The Why of Frey
Over Winter Term you probably heard of a controversy involving a man named James Frey and his memoir, A Million Little Pieces. For those unaware of the issue, let me bring you up to speed: After a little bit of investigative journalism by the writers of the website The- SmokingGun.com, it turned out Frey’s memoir was not so much “true” as much as it was “false.”
This wouldn’t be such a big deal except the all-powerful Oprah decided to make it an official selection of her book club, brought Frey on her show to praise him and ultimately, helped Frey and his publisher make lots and lots of money.
Apparently, Oprah and millions like her found the book to be “raw” and “unflinching” (much like meat) as it chronicled Frey’s tormented life as an outsider who becomes addicted to drugs and eventually has to go through prison and rehab before he came out clean and inspiring.
But as the brilliant minds at The Daily Show put it, James Frey became the first guy who ever got in trouble for not doing drugs. The Smoking Gun revealed that Frey did not spend three months in prison for drug abuse and assault, but rather three hours in lock-up for some reckless driving while under the influence of Pabst Blue Ribbon.
Of course, “I was arrested once and let go a few hours later,” doesn’t sell as well as a rousing tale of a crackhead battling abusive cops.
The book is basically just fun little anecdotes like these — when you read them, you can’t help but wonder how anyone actually bought this in the first place. His tale of getting his teeth drilled without Novocain is a great little gem, as is the one about him not being allowed back into North Carolina because he was such a bad man.
And perhaps if Frey’s prose was something special, he could be forgiven. After all, it’s the message that’s important, right? Well, as it turns out, the adjective “raw” doesn’t just describe the book’s plot (and meat). It’s also a good adjective for Frey’s writing style, which seems to be raw in the same way someone who stopped taking English classes after seventh grade would be “raw.”
Unfortunately, I can’t include an excerpt here because it contains naughty language (he uses the F-word a lot...tee hee hee!).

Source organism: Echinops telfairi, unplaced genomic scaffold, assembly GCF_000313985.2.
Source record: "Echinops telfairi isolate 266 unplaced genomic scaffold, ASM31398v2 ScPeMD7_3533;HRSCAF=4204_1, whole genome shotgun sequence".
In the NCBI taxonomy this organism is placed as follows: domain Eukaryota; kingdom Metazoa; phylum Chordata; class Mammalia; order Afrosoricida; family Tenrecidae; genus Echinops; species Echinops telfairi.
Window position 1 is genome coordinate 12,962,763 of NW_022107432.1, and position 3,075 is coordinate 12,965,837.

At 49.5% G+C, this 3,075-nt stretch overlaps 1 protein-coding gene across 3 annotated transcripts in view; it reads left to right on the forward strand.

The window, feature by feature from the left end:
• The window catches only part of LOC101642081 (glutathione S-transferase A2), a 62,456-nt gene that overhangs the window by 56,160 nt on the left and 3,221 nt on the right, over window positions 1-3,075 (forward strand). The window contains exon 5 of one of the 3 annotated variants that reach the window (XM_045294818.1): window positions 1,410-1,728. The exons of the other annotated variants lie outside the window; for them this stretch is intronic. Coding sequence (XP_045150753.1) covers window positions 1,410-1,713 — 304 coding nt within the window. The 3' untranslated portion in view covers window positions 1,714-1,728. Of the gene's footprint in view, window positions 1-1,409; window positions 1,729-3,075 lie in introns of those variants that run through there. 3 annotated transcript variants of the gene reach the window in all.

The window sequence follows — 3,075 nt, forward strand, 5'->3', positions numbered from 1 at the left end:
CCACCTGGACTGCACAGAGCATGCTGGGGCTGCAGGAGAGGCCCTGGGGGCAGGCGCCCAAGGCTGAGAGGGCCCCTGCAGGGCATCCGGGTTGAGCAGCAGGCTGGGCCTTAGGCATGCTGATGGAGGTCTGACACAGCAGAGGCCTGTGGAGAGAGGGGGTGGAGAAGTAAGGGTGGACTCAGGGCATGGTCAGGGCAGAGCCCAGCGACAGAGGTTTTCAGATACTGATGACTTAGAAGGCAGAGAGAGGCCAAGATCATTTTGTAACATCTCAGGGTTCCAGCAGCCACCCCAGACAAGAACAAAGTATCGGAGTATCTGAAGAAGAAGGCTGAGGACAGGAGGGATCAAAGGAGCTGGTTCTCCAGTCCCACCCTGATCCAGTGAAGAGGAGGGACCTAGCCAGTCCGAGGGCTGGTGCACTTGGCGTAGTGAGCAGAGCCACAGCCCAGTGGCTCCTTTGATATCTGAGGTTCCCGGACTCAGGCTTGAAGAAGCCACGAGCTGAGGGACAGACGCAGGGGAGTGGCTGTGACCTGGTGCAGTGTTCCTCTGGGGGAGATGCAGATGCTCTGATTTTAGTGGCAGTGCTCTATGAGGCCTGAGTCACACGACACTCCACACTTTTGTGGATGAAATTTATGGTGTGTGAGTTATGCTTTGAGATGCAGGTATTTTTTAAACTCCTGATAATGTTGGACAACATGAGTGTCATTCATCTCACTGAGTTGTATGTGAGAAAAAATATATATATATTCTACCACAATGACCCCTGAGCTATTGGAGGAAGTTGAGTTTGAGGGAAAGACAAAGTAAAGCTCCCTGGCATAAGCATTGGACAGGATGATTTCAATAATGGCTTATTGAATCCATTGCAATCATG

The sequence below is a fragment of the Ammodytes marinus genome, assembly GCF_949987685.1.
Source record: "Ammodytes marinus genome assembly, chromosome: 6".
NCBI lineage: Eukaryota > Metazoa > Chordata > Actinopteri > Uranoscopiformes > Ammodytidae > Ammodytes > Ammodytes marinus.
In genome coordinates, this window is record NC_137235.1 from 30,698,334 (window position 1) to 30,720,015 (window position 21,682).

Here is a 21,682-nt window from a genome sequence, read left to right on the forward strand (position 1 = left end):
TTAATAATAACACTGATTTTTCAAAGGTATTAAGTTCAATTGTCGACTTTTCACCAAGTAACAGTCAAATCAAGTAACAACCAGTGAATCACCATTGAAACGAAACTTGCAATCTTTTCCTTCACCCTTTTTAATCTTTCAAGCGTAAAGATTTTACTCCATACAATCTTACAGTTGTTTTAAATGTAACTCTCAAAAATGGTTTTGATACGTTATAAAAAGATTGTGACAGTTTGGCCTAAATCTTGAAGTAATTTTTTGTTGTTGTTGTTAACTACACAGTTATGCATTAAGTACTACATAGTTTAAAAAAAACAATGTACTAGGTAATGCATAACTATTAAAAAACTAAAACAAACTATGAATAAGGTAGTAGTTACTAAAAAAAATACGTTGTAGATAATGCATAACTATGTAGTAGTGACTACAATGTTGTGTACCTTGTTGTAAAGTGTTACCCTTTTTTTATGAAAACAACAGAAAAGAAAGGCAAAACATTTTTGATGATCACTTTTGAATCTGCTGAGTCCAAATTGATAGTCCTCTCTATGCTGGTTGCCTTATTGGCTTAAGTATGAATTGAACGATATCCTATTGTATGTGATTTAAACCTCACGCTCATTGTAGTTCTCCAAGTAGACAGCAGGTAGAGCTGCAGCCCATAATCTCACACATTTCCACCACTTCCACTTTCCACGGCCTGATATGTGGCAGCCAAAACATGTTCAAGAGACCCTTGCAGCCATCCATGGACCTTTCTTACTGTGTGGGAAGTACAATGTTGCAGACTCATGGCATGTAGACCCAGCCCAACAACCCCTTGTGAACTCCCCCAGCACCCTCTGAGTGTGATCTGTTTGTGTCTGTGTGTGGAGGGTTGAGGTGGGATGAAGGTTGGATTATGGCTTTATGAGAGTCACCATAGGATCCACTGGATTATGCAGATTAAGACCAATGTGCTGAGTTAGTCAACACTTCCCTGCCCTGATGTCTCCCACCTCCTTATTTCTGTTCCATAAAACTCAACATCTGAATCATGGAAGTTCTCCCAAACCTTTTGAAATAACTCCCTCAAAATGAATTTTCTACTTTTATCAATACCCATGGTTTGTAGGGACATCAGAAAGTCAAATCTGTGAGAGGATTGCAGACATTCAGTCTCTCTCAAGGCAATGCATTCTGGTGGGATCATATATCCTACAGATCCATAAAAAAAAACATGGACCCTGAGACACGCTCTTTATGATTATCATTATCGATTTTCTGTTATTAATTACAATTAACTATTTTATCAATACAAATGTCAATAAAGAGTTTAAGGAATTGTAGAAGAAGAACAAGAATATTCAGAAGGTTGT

After he was exposed as a fraud, Frey went back to Oprah, who had previously defended him against the accusations of The Smoking Gun. I highly recommend going to Oprah’s website and reading the transcript of the interview. It is much funnier than Tom Cruise going insane on her show.
Why was Frey’s return so great? Because it has earned him humiliation at its finest. First, Oprah scolds Frey for being dishonest. Oprah scolds Frey’s publisher for not fact-checking the book. Finally, Oprah brings out some journalists to talk about Frey’s fraud. All this time, Frey has to sit there on the couch as he is ripped apart by Oprah, real writers, and an audience that will follow Oprah’s tone no matter what (because you never know: it may be Free Car Day!).
But did Frey really lie? After all, as a “memoir,” it is simply his remembrance of his own life. This argument would work better if Frey were schizophrenic and could remember things that never happened.
Frey would have to be one of the world’s most delusional people to confuse spending three hours in prison with spending three months in prison. I know time goes slowly in the joint, but it’s not like he was arrested in Narnia.
Of course, Frey appeared quite cognizant while receiving praise and adulation as his book was bestowed with the honorable mark of Oprah.
I don’t know what the aftermath of this scandal holds for Frey. I don’t really know what to do after you’re exposed as a fraud and lose your movie and future book deals. As for the publishing world, I would like to think that maybe they’ll put more money into fact-checkers, but I doubt it.
I believe that Random House would not have bought Frey’s book if he had tried to sell it as a work of fiction. It was the truthiness (mention me on your show, Stephen Colbert!) of Frey’s work that sold the poor prose and graphic depictions. Frey is the one who will shoulder all the blame, and Random House will continue to push the most mainstream, uninspiring fare they can find.
No one is going to go to a bookstore, see a new memoir on the shelf and say, “Uh oh... it’s from Random House. They put out A Million Little Pieces so I don’t trust them anymore.”
The big lesson we can all take from this is not “Don’t
lie,” but rather “Don’t lie and then mess with Oprah.”
I’m sure Frey will have something akin to that message on his tombstone.
Of course, he probably won’t be dead..